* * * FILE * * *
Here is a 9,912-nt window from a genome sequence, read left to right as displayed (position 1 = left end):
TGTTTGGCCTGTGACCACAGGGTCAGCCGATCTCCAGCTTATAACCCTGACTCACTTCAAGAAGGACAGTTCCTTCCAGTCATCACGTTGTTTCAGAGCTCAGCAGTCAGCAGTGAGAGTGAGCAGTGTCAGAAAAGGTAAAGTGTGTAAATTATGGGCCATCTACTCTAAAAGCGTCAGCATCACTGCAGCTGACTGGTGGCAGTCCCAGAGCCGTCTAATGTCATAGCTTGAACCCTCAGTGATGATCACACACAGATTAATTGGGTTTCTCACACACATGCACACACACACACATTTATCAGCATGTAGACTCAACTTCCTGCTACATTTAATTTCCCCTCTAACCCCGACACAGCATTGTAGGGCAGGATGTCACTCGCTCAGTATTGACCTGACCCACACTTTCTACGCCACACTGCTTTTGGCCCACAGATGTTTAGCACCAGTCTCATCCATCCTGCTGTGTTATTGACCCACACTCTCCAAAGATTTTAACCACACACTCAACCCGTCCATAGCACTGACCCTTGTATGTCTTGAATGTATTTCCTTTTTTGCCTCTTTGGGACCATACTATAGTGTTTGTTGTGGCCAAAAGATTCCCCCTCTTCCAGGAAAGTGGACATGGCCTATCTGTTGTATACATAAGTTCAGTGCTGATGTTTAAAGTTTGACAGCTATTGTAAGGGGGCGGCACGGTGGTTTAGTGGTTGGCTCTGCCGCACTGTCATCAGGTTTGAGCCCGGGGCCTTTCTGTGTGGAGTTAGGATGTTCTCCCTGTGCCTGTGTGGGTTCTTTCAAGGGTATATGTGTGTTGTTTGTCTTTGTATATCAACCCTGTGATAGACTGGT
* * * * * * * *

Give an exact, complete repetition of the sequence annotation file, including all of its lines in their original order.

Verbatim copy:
Here is a 9,912-nt window from a genome sequence, read left to right as displayed (position 1 = left end):
TGTTTGGCCTGTGACCACAGGGTCAGCCGATCTCCAGCTTATAACCCTGACTCACTTCAAGAAGGACAGTTCCTTCCAGTCATCACGTTGTTTCAGAGCTCAGCAGTCAGCAGTGAGAGTGAGCAGTGTCAGAAAAGGTAAAGTGTGTAAATTATGGGCCATCTACTCTAAAAGCGTCAGCATCACTGCAGCTGACTGGTGGCAGTCCCAGAGCCGTCTAATGTCATAGCTTGAACCCTCAGTGATGATCACACACAGATTAATTGGGTTTCTCACACACATGCACACACACACACATTTATCAGCATGTAGACTCAACTTCCTGCTACATTTAATTTCCCCTCTAACCCCGACACAGCATTGTAGGGCAGGATGTCACTCGCTCAGTATTGACCTGACCCACACTTTCTACGCCACACTGCTTTTGGCCCACAGATGTTTAGCACCAGTCTCATCCATCCTGCTGTGTTATTGACCCACACTCTCCAAAGATTTTAACCACACACTCAACCCGTCCATAGCACTGACCCTTGTATGTCTTGAATGTATTTCCTTTTTTGCCTCTTTGGGACCATACTATAGTGTTTGTTGTGGCCAAAAGATTCCCCCTCTTCCAGGAAAGTGGACATGGCCTATCTGTTGTATACATAAGTTCAGTGCTGATGTTTAAAGTTTGACAGCTATTGTAAGGGGGCGGCACGGTGGTTTAGTGGTTGGCTCTGCCGCACTGTCATCAGGTTTGAGCCCGGGGCCTTTCTGTGTGGAGTTAGGATGTTCTCCCTGTGCCTGTGTGGGTTCTTTCAAGGGTATATGTGTGTTGTTTGTCTTTGTATATCAACCCTGTGATAGACTGGT